Sizzling Sound of Deep-Frying Reveals Complex Physics of Vapor Cavities

Experienced cooks can tell when cooking oil is at the right temperature by the sizzling sound produced by inserting moist chopsticks.

Moistened chopsticks, water droplets in hot cooking oil reveal complicated bubble dynamics and sound characteristics.

As its name implies, fluid mechanics is a branch of physics concerned with the mechanics of fluids (liquids, gases, and plasmas) and the forces on them. It can be divided into two areas of study: fluid statics and fluid dynamics.

While many fluid dynamics researchers deal with the flow of fluids, a team of scientists recently looked at something a bit more explosive: what happens when a drop of water or a drop of batter hits hot oil?

Experienced cooks can determine when cooking oil has reached the right temperature for deep-frying by inserting moistened chopsticks in the hot oil. Bubbles form on the sticks and the sizzling sound they produce can tell the cook when it is time to add food to the pan.

In the journal Physics of Fluids, by AIP Publishing, researchers from the United States, Canada, and Saudi Arabia carefully studied bubbles that form when water droplets come into contact with heated cooking oil. When the investigators inserted moistened chopsticks in hot oil, they found the type and number of bubbles formed depended on the amount of water absorbed by the chopsticks as well as the chopstick material.

Explosion cavity which forms when a water droplet hits hot oil. Credit: Tadd T. Truscott

They experimented with water droplets and droplets of batter suspended on the tip of a chopstick. The water droplet exploded when it hit the hot oil, where the batter droplet developed bubbles over its surface.

To further investigate what happens when food is placed in hot oil, the researchers used a small piece of paper moistened with water as a model. They found that the amount and type of bubbling in this case depended on both the amount of water and the temperature. They observed that different types of vapor cavities were formed in the hot oil when water met it.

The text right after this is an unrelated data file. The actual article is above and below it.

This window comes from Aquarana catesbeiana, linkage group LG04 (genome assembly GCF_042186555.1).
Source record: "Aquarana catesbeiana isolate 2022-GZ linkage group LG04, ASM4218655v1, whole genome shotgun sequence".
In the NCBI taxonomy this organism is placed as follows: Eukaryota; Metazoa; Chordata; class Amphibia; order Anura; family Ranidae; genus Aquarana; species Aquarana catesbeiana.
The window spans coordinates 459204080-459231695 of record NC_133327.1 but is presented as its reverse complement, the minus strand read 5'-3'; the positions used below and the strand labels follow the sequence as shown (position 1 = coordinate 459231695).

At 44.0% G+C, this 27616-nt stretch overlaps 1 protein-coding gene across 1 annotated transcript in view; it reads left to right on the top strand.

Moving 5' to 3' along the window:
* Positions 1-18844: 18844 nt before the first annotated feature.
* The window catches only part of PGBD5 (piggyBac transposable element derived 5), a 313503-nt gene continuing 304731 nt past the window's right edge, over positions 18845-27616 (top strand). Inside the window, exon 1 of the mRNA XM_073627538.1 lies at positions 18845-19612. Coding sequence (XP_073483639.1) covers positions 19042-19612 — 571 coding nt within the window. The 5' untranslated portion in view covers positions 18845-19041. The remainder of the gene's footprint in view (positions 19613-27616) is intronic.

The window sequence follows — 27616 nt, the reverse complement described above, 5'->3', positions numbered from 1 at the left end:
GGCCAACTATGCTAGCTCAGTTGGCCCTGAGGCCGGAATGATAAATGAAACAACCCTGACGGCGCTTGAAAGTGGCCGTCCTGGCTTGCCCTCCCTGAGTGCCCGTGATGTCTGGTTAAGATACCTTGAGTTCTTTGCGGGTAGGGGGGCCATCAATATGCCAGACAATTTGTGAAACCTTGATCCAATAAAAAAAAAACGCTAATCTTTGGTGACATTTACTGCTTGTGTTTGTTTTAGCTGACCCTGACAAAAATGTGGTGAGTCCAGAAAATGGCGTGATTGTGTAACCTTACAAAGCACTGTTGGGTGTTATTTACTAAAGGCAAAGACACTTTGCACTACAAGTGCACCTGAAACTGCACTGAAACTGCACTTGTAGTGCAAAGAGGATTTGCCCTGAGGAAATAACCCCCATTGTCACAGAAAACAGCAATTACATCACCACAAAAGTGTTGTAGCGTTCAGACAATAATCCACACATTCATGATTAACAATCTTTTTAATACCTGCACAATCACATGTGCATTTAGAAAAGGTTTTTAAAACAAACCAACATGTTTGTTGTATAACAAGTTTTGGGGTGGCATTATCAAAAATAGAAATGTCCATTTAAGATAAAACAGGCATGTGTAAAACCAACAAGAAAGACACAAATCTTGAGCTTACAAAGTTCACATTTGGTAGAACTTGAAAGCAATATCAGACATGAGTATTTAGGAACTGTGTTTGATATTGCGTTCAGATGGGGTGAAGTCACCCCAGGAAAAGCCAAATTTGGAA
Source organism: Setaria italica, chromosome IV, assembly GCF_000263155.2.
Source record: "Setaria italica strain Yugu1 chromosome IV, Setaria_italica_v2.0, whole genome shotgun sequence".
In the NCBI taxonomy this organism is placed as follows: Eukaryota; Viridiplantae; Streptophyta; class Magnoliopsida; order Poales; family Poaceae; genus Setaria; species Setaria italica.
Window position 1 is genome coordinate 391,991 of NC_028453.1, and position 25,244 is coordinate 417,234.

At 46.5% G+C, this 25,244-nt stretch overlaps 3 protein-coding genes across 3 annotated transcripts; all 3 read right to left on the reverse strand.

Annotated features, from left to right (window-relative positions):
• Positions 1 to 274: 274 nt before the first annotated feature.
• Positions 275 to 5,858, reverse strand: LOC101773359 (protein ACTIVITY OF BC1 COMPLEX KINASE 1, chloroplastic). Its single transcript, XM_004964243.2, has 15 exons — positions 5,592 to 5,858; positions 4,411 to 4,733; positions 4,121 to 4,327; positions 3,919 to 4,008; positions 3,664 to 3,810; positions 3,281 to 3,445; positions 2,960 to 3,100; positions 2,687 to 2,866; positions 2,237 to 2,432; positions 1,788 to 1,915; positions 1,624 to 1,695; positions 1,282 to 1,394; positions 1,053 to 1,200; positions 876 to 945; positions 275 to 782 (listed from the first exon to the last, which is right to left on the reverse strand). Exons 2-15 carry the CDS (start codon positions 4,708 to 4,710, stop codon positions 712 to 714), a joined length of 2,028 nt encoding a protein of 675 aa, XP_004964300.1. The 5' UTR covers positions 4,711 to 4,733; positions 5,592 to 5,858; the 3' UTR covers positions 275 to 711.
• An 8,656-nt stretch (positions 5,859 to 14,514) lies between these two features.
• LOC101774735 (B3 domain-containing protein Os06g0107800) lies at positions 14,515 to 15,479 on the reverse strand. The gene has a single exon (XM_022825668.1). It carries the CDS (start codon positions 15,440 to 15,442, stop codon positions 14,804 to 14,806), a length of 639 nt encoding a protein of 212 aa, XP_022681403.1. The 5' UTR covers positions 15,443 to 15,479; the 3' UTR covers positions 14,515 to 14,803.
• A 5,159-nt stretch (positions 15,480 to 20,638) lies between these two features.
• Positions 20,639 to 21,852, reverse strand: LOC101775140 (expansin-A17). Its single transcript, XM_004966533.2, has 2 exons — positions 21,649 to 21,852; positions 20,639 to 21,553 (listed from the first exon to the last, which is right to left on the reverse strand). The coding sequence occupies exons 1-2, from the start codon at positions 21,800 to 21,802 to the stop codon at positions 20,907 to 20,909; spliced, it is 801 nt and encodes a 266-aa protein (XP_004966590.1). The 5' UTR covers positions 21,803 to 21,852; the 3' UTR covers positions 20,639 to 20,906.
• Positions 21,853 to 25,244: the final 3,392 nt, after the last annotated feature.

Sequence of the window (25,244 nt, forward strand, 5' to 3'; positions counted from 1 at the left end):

These initial experiments led to a series of more controlled studies using a setup that allowed water droplets to be added to hot oil from an overhead wire on a movable stage. A high-speed camera and a sensitive microphone were used to gather detailed data about the shape of the bubbles that form when the water droplet hits the hot oil and the sizzling sound they make when they pop.

Video of the explosion cavity which forms when a water droplet hits hot oil. Credit: Tadd T. Truscott

“We found three types of bubble events in our experiments: an explosion cavity, an elongated cavity, and an oscillating cavity,” author Tadd Truscott said.

The explosion cavity forms when a water droplet enters the hot oil and undergoes a microexplosion due to the sudden temperature increase, forming a vapor bubble that can rupture the surface. The elongated cavity involves a water droplet that explodes without rupturing the surface.

The oscillating cavity happens when the droplet slips off the wire and is quickly submerged. It undergoes a multistep explosion process and begins to oscillate before breaking up into numerous small bubbles.

Audio signals from the microphone revealed that the three cavity types produced different acoustic, or sound, characteristics.

“We can distinguish different acoustic signal characteristics for each type of cavity,” Truscott said. “Deciphering the sound signals could lead to future applications, such as acoustic sensing of aerosol generation.”

Reference: “Morphology of bubble dynamics and sound in heated oil” by Akihito Kiyama, Rafsan Rabbi, Zhao Pan, Som Dutta, John S. Allen and Tadd T. Truscott, 7 June 2022, Physics of Fluids.
DOI: 10.1063/5.0088065

American Institute of PhysicsFluid DynamicsFluid MechanicsFood Science
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    … an great one is The Leidenfrost effect… WoW!!!